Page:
demographics. You know, Michael Bennet –- you know David
Axelrod kind of agreed that the "Bennet" model, the Bennet
coalition was kind of where they may have to go. And
let's explain what that was.
I mean, Michael Bennet won by generating a
significant minority turnout, doing well among young
voters, and performing well among college-educated whites,
especially women, allowed him to survive an utter pasting
among rural, blue-collar and older whites. So that's two
out of three among non-college white men.
Now, there are places where that coalition works
and places where that coalition doesn't work. But when
you look at polling today, how optimistic or concerned –-
we'll be talking about turnout in a minute, but how
optimistic or concerned should Obama be about his ability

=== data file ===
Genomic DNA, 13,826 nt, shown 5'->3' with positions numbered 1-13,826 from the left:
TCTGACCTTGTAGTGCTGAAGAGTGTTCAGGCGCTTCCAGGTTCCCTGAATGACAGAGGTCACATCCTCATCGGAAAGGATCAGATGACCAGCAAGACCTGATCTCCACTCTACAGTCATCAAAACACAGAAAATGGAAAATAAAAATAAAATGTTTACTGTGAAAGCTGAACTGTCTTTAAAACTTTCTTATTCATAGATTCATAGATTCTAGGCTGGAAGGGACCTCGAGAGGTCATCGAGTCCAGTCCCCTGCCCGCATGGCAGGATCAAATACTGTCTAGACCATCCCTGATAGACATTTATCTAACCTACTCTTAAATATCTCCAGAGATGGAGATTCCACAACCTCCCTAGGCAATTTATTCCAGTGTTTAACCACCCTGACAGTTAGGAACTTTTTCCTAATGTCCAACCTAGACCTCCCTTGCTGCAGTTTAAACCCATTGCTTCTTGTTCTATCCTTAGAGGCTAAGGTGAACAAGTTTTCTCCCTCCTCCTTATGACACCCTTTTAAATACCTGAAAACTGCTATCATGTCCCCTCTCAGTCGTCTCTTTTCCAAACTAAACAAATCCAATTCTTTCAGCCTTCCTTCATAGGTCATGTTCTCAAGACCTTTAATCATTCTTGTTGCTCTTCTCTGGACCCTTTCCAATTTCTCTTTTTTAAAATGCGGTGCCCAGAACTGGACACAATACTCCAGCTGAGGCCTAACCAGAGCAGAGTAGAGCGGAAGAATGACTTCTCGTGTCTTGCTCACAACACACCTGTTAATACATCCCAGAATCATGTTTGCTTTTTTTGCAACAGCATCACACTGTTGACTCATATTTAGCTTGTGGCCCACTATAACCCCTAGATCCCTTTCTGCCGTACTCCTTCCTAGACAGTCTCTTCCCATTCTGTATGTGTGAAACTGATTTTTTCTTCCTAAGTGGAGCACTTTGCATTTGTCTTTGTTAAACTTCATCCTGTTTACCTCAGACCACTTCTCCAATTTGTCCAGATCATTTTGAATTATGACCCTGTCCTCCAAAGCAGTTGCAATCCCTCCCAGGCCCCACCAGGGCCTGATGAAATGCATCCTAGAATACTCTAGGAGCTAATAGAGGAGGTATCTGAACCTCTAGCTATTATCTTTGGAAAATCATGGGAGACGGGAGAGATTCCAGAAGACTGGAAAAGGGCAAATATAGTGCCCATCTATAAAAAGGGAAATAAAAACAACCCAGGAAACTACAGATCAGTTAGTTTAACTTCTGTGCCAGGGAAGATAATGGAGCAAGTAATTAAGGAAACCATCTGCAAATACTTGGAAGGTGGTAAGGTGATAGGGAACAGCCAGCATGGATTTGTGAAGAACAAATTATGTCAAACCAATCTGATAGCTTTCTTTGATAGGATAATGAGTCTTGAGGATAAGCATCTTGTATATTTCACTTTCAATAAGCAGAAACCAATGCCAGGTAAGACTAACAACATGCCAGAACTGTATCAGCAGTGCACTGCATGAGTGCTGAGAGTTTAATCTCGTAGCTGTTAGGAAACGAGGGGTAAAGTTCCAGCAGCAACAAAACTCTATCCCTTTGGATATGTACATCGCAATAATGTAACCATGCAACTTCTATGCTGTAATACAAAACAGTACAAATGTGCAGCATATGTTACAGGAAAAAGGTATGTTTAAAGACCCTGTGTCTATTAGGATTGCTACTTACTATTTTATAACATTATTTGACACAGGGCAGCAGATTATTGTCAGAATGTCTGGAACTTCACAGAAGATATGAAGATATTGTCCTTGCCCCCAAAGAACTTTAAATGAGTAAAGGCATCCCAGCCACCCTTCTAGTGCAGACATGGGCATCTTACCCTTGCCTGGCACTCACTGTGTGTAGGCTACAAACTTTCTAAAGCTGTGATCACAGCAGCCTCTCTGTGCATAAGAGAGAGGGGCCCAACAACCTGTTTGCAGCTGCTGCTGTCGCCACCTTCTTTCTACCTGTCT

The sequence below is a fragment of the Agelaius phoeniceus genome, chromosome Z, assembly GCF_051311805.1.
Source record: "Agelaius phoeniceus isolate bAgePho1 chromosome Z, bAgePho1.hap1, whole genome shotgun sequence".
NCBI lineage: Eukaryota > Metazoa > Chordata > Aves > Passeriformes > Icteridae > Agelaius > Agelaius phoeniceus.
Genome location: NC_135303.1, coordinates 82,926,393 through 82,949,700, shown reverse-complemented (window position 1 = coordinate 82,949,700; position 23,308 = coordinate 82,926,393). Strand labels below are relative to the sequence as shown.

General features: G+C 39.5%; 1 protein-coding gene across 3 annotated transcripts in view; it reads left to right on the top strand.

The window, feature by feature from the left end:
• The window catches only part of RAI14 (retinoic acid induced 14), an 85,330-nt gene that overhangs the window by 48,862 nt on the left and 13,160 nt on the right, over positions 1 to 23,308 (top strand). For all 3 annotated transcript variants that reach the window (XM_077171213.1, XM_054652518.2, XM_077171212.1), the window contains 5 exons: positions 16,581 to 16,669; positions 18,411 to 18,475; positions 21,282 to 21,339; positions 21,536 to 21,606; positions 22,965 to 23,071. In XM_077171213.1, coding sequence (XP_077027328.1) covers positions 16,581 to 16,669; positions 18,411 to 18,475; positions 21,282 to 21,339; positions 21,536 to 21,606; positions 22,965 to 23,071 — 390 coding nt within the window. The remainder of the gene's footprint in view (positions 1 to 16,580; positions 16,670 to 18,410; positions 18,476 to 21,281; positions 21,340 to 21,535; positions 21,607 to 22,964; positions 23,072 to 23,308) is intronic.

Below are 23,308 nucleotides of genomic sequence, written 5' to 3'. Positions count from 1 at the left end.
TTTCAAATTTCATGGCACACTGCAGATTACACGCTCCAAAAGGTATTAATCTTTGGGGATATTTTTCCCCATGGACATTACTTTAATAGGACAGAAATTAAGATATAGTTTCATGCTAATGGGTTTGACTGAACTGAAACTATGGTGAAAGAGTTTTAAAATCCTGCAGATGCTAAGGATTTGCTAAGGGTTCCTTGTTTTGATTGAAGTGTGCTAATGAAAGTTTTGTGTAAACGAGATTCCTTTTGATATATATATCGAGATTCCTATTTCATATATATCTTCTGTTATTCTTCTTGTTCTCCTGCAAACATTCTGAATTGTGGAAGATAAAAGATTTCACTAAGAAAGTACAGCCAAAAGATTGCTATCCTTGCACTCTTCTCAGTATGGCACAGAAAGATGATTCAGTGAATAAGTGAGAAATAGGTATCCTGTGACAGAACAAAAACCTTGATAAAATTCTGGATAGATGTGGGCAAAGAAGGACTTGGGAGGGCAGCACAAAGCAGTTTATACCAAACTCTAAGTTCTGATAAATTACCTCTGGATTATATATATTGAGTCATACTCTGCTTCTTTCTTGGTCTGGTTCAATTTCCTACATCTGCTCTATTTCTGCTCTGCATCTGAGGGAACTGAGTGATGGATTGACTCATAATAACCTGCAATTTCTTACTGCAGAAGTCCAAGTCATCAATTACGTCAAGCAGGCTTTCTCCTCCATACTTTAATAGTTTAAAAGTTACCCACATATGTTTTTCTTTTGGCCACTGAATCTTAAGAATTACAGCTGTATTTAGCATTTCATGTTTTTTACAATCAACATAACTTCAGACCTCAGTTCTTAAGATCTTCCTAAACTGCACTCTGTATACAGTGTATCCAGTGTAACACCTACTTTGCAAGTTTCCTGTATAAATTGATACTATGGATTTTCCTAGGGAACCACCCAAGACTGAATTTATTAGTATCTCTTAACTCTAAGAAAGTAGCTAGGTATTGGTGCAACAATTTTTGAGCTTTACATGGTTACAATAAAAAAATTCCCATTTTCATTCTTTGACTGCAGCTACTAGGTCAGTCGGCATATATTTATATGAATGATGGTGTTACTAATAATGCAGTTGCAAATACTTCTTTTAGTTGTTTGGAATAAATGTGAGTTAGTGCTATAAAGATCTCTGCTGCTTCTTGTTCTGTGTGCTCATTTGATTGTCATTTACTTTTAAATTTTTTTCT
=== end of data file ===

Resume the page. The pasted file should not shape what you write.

to hold that basic coalition of young people, minority
voters and college-educated whites especially women. Is
that coalition sticking with him, Charlie?
MR. COOK: Well, young people, he's going to win
comfortably but not where he was. I mean he got 66
percent of the vote among 18-to-29-year-olds last time and
right now he's got 56 percent of the vote against Romney.
Romney 56 –-
MR. BROWNSTEIN: In which poll?
MR. COOK: Oh, I'm sorry, this is the Gallup
Three-Week Moving Average through its 9,000 interviews,
will be releasing an additional fresher week later today.
But the thing is he's on a track for 56 percent, not 66
percent we got last time. And then of course you said the
turnout, we'll talk about turnout later, but the turnout,
it's just not a pulse on campuses right now.
MR. BROWNSTEIN: Yeah, so let's talk about this